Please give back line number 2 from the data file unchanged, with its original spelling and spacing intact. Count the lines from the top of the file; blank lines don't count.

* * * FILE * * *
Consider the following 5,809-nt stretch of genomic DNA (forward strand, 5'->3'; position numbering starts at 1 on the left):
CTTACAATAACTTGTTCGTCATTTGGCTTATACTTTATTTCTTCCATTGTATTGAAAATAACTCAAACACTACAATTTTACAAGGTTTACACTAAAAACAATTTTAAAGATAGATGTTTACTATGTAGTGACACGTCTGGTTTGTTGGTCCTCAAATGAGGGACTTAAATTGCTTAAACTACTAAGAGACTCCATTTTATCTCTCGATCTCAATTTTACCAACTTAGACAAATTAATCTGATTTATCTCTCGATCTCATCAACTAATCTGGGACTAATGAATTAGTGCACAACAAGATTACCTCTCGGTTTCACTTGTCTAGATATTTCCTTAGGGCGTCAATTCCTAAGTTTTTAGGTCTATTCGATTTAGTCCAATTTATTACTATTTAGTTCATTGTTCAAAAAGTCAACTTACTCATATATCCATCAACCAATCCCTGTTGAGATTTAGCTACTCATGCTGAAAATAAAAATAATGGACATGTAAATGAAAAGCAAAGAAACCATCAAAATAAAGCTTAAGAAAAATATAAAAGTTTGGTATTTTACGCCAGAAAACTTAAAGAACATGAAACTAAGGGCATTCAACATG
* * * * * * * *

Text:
CTTACAATAACTTGTTCGTCATTTGGCTTATACTTTATTTCTTCCATTGTATTGAAAATAACTCAAACACTACAATTTTACAAGGTTTACACTAAAAACAATTTTAAAGATAGATGTTTACTATGTAGTGACACGTCTGGTTTGTTGGTCCTCAAATGAGGGACTTAAATTGCTTAAACTACTAAGAGACTCCATTTTATCTCTCGATCTCAATTTTACCAACTTAGACAAATTAATCTGATTTATCTCTCGATCTCATCAACTAATCTGGGACTAATGAATTAGTGCACAACAAGATTACCTCTCGGTTTCACTTGTCTAGATATTTCCTTAGGGCGTCAATTCCTAAGTTTTTAGGTCTATTCGATTTAGTCCAATTTATTACTATTTAGTTCATTGTTCAAAAAGTCAACTTACTCATATATCCATCAACCAATCCCTGTTGAGATTTAGCTACTCATGCTGAAAATAAAAATAATGGACATGTAAATGAAAAGCAAAGAAACCATCAAAATAAAGCTTAAGAAAAATATAAAAGTTTGGTATTTTACGCCAGAAAACTTAAAGAACATGAAACTAAGGGCATTCAACATG